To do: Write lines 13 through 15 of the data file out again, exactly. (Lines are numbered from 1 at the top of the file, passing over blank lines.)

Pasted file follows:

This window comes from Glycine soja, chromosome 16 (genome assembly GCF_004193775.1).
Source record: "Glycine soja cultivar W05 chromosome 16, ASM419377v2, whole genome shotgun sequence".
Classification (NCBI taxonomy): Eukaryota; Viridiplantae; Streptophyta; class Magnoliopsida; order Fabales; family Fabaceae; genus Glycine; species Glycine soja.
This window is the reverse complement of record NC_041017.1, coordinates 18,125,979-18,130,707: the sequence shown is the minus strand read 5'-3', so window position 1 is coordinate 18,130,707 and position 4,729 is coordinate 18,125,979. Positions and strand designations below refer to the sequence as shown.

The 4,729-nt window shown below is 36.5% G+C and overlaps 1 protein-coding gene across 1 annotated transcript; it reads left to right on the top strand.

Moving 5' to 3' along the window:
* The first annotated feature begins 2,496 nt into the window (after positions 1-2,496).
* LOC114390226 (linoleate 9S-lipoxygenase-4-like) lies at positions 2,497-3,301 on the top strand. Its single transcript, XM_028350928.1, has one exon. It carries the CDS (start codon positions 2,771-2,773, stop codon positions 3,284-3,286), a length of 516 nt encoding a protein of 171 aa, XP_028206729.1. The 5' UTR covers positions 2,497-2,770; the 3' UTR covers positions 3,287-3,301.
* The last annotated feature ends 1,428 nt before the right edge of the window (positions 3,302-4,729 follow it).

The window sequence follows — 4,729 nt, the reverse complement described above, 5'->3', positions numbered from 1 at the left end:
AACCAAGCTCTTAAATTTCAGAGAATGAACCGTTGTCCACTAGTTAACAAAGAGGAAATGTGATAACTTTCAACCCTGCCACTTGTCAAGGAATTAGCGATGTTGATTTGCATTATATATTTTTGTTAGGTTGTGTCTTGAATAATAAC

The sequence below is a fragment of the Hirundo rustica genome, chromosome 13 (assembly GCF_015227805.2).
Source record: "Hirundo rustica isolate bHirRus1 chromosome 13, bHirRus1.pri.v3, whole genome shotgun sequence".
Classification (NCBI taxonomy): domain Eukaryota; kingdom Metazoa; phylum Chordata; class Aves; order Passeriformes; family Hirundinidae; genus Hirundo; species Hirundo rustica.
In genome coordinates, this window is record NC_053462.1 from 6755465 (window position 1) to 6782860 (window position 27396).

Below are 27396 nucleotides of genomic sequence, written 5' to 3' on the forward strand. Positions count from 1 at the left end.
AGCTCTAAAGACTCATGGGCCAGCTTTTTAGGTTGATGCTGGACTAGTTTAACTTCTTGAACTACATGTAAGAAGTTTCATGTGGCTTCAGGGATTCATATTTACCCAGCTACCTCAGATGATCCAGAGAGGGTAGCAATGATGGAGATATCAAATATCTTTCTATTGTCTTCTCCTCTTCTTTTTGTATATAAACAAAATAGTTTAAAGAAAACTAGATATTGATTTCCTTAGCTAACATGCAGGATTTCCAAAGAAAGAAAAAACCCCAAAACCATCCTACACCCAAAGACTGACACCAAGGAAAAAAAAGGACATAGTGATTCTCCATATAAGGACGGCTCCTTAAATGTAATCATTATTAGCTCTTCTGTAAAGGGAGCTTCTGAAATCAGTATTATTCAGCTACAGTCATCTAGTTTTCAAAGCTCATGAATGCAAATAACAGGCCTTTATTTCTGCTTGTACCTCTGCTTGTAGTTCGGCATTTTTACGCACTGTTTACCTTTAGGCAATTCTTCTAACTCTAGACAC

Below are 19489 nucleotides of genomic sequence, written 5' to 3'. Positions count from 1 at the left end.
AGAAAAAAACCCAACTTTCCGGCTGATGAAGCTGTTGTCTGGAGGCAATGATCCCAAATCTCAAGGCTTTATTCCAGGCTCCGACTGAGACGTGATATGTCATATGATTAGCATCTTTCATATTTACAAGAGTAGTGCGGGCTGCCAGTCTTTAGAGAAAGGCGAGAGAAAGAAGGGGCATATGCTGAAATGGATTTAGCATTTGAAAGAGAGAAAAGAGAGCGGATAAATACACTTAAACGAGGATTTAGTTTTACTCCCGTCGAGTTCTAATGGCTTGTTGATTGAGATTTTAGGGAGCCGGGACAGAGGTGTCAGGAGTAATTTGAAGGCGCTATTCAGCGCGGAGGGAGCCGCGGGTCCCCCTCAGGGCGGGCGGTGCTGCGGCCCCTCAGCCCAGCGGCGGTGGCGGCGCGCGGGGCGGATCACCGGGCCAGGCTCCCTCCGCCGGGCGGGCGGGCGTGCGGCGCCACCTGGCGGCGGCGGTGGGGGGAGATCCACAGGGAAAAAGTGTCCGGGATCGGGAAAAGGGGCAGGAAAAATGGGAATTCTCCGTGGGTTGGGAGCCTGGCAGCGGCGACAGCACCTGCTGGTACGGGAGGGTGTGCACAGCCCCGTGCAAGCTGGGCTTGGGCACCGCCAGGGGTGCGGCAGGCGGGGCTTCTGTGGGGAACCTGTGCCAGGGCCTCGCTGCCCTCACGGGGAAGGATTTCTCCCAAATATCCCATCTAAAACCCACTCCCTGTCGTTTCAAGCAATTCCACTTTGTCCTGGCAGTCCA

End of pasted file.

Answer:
Source record: "Hirundo rustica isolate bHirRus1 chromosome 13, bHirRus1.pri.v3, whole genome shotgun sequence".
Classification (NCBI taxonomy): domain Eukaryota; kingdom Metazoa; phylum Chordata; class Aves; order Passeriformes; family Hirundinidae; genus Hirundo; species Hirundo rustica.
In genome coordinates, this window is record NC_053462.1 from 6755465 (window position 1) to 6782860 (window position 27396).